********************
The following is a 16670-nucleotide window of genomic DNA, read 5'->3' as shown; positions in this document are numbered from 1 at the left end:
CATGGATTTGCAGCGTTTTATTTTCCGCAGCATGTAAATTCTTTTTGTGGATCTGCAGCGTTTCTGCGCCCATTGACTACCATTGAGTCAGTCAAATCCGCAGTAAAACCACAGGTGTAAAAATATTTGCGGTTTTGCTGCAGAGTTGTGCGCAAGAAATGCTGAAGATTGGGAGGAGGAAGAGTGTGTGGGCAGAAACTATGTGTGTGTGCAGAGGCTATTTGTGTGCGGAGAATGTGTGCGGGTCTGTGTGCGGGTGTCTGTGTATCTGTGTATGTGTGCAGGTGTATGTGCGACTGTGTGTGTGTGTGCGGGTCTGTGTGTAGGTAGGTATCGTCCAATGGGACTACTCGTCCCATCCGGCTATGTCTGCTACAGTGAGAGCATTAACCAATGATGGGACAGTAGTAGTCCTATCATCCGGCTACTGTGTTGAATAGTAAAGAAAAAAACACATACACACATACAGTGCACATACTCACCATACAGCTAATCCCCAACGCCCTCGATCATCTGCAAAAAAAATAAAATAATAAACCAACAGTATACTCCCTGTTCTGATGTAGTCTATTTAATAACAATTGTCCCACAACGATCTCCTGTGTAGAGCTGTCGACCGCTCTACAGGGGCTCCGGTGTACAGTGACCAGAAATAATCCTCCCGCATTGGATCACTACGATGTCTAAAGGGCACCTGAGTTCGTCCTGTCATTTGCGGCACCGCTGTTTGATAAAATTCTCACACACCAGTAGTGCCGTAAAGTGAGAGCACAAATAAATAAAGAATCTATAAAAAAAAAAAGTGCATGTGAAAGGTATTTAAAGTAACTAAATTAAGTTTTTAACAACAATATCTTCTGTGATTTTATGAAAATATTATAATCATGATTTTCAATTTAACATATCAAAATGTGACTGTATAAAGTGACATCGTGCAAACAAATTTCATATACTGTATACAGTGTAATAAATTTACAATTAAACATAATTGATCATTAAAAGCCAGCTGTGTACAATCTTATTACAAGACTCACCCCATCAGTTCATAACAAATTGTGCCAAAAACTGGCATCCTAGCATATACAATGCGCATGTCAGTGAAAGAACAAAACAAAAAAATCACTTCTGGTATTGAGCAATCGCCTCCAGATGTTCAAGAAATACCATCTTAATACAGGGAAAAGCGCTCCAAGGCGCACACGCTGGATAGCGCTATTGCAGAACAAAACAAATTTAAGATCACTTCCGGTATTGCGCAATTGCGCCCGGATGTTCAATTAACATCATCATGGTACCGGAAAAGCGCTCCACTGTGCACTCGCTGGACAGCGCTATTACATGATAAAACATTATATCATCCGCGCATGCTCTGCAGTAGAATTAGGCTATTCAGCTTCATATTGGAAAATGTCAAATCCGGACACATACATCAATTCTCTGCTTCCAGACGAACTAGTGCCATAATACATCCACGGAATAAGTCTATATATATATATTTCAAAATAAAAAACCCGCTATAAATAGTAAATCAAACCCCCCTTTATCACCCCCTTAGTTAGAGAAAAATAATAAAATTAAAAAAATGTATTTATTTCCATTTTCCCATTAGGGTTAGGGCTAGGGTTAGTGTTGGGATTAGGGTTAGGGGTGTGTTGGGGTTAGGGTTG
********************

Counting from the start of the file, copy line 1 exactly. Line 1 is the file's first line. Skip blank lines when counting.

The following is a 16670-nucleotide window of genomic DNA, read 5'->3' as shown; positions in this document are numbered from 1 at the left end: